13. “Where Do I Begin (Love Story)”/Andy Williams. Multiple versions of this song charted during the winter and spring of 1971, and you’ll read more about them next week.

12. “Help Me Make It Through the Night”/Sammi Smith. If you do not dig this, I don’t think we should see each other anymore.

10. “One Toke Over the Line”/Brewer and Shipley. A couple of songs before this, Casey teased that he would explain what a toke is. And although I was skeptical about whether he’d tell the whole truth, he did: “It refers to a puff of a marijuana cigarette in some places.” But he goes on to explain that it can also mean a ticket, and that if you are in Las Vegas and you ask for a toke, you’ll get a gambling chip. Brewer and Shipley meant “one toke over the line” to be an expression of regret for having gone too far, he says. Perhaps, but the lyrics make more sense if a toke is a smoke.

3. “Joy to the World”/Three Dog Night
2. “What’s Going On”/Marvin Gaye
1. “Just My Imagination”/Temptations
That’s a solid way to end a show. “Joy to the World” had gone from #34 to #11 to #3 this week, and will start at six-week stretch at #1 next week, three of them with “Never Can Say Goodbye” at #2. As for “What’s Going On” and “Just My Imagination,” it’s hard to believe there was ever a time when stuff so magnificent was an everyday thing.

Behind the Final Curtain

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Certain records are so iconic, so much a part of popular culture, that it’s like they’ve always existed. But as I frequently note, there was a time when they were current radio hits competing for airplay like everything else. One of them is Frank Sinatra’s “My Way,” which was all over the radio 50 years ago this month.

(Did I need to link to that?)

The story goes that after a dinner with Sinatra at which Frank expressed a desire to retire, lyricist Paul Anka started imagining what Sinatra might say at the close of his remarkable career. He channeled Frank’s tough-guy patois into a lyric of defiance and triumph and married it to a melody he’d purchased from a couple of French songwriters. Sinatra recorded it on December 30, 1968.

“My Way” hit the Billboard Easy Listening chart on March 28, 1969, at #12, went to #4 the next week, and to #2 on the chart dated April 12, 1969, tucked in behind Glen Campbell’s “Galveston.” It spent the next three weeks at #2, behind “Aquarius/Let the Sunshine In” by the Fifth Dimension for two weeks and Andy Williams’ “Happy Heart” for one. After that, it stayed at #3 for three weeks before falling to #6, then #7, and finally out of the Easy Listening Top 10 during the week of June 7, 1969.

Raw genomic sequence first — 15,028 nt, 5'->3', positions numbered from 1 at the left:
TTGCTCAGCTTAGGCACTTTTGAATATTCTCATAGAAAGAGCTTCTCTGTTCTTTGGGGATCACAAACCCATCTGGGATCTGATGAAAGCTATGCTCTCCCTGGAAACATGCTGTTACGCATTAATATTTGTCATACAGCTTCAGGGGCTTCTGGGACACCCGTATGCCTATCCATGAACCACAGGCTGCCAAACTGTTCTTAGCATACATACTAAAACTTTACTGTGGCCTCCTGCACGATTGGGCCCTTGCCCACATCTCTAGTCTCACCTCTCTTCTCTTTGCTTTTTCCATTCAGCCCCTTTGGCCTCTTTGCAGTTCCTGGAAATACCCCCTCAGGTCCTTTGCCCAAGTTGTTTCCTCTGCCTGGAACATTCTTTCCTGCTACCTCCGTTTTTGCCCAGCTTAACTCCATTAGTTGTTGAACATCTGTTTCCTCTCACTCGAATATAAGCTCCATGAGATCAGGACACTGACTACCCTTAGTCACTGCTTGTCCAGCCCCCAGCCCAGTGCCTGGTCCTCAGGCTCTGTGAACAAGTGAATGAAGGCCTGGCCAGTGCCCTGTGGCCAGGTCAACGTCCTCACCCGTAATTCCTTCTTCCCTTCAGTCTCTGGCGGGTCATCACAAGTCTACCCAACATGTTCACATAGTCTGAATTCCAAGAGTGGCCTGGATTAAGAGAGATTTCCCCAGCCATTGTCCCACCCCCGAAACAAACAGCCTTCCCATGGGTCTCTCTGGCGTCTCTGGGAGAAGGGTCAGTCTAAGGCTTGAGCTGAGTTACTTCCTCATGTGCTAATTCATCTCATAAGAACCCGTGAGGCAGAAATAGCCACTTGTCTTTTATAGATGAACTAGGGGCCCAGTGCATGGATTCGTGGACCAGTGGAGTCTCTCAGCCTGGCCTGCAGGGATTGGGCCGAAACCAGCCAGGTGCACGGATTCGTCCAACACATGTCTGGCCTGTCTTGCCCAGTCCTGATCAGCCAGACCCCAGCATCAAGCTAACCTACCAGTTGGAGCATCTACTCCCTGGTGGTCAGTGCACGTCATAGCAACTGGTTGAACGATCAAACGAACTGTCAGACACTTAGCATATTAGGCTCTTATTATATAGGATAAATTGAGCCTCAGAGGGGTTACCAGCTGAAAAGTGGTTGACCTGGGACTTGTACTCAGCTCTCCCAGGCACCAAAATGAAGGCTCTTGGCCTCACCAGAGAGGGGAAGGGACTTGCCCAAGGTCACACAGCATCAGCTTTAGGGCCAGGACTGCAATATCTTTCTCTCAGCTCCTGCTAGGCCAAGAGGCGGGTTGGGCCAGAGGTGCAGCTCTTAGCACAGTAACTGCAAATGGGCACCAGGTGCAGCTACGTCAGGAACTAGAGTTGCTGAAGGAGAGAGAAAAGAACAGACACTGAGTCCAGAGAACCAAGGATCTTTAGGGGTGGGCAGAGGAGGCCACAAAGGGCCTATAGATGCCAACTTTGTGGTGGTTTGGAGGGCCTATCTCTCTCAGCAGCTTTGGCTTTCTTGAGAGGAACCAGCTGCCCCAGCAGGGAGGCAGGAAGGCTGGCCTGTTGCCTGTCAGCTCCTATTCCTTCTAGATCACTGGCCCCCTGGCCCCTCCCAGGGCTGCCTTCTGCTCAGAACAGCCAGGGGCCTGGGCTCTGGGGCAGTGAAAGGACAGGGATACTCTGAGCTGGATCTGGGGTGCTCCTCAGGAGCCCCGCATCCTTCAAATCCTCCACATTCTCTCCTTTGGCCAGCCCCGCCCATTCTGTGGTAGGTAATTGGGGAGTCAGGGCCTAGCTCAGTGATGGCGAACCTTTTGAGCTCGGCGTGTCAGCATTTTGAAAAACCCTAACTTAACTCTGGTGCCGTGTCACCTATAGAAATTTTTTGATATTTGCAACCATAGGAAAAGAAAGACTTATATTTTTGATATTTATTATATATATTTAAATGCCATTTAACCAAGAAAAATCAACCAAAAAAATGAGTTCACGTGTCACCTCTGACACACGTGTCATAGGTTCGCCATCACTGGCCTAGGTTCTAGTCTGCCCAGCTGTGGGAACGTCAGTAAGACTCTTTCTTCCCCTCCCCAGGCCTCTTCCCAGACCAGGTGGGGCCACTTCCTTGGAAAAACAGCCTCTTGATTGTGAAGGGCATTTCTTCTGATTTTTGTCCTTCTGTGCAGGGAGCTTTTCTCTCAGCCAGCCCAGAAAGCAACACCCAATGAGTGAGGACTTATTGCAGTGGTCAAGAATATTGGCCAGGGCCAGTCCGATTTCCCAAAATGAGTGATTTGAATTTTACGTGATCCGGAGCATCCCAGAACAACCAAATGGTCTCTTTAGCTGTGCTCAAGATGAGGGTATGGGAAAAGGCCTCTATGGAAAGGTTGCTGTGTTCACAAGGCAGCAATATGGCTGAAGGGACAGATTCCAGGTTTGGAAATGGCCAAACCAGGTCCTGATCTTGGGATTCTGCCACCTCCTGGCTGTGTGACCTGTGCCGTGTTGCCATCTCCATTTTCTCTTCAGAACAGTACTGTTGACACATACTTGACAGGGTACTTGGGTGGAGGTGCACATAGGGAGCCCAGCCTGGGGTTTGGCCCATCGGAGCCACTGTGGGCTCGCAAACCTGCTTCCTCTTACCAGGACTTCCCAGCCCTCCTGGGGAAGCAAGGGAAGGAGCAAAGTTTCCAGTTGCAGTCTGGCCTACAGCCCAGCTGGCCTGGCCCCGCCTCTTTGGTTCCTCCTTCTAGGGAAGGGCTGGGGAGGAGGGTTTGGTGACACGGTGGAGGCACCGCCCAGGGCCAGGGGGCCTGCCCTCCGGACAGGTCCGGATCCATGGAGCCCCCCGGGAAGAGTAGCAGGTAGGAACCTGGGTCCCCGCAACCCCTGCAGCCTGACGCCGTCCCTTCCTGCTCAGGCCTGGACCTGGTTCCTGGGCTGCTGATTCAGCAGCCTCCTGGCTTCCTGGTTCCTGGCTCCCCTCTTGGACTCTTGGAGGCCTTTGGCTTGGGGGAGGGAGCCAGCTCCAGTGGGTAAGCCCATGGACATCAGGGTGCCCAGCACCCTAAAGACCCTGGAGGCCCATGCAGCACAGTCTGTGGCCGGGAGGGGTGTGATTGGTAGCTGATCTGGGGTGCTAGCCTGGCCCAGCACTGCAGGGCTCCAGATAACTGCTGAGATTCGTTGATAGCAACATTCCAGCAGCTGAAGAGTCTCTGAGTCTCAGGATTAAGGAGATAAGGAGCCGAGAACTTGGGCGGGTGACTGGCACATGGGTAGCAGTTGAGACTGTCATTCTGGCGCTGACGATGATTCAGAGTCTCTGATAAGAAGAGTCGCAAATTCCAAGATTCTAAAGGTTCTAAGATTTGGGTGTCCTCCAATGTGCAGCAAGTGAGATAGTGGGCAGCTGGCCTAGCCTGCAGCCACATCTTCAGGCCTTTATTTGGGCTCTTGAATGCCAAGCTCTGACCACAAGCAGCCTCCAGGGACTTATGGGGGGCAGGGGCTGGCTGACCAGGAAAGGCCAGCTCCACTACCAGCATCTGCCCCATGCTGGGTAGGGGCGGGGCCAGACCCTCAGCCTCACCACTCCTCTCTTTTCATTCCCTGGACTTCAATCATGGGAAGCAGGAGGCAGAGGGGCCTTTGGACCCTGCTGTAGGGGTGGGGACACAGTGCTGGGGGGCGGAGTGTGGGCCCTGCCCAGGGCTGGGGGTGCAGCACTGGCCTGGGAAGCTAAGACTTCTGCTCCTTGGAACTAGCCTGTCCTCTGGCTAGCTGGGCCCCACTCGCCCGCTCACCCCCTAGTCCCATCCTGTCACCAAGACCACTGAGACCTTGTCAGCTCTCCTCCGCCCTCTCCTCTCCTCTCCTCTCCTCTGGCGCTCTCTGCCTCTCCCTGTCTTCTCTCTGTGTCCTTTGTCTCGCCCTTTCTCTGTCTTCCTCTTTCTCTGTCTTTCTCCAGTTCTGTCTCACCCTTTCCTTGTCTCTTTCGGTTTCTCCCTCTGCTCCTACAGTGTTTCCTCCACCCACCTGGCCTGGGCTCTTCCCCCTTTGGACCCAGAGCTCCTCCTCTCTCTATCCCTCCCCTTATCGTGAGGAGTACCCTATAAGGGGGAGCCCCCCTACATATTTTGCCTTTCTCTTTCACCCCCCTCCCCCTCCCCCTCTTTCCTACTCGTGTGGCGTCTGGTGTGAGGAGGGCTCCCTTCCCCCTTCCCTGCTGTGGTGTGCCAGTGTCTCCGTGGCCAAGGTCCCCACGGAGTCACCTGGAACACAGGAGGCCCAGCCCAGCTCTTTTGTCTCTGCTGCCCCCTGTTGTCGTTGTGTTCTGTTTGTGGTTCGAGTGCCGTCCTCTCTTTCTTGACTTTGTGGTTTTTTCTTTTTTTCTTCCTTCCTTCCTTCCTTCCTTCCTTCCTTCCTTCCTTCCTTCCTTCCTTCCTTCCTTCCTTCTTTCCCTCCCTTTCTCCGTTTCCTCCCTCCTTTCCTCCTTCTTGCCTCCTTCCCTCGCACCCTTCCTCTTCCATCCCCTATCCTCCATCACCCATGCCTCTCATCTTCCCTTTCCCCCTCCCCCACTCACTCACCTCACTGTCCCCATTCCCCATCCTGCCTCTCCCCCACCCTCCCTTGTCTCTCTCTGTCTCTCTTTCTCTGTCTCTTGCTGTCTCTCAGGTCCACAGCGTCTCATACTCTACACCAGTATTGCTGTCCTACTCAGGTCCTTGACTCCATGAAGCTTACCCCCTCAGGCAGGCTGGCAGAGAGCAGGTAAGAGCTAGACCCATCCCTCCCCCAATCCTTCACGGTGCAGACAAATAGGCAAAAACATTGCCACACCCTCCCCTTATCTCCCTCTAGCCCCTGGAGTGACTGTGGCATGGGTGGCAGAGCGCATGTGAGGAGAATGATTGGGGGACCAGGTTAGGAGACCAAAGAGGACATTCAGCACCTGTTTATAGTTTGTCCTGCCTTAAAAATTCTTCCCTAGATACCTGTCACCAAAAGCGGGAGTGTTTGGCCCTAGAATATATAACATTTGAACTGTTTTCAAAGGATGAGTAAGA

“My Way” wasn’t as big at Top 40 stations. It first appears on surveys at ARSA early in March, and it first cracks the Top 10 at WRKO in Boston on March 27. It took a while to catch on, with some Top 40 stations charting it high at the same time others were just debuting it. Over the course of its chart run, it was a Top-10 hit on Top 40 stations in Los Angeles, Philadelphia, Boston, Dallas/Fort Worth, St. Louis, and Denver. On the Hot 100, it debuted on March 29 and topped out at #27 during the week of May 10, 1969.

Sinatra may have been contemplating retirement at the end of the 1960s, but at that moment, he was not far removed from one of his most successful periods, commercially and artistically. He hit #1 on the Easy Listening chart six times in 1966 and 1967, and two of those went to #1 on the Hot 100 as well: “Strangers in the Night” and “Somethin’ Stupid.” Another three of those six would rank near the top of any respectable list of Greatest Sinatra Performances: his voice may never have sounded better than on “It Was a Very Good Year”, and on “Summer Wind,” he’s equally good, backed by a slinky orchestra arrangement that’s almost unbelievably cool. On “That’s Life,” like “My Way” a backward-looking tale of how he got over, Sinatra seems truly amused by it all.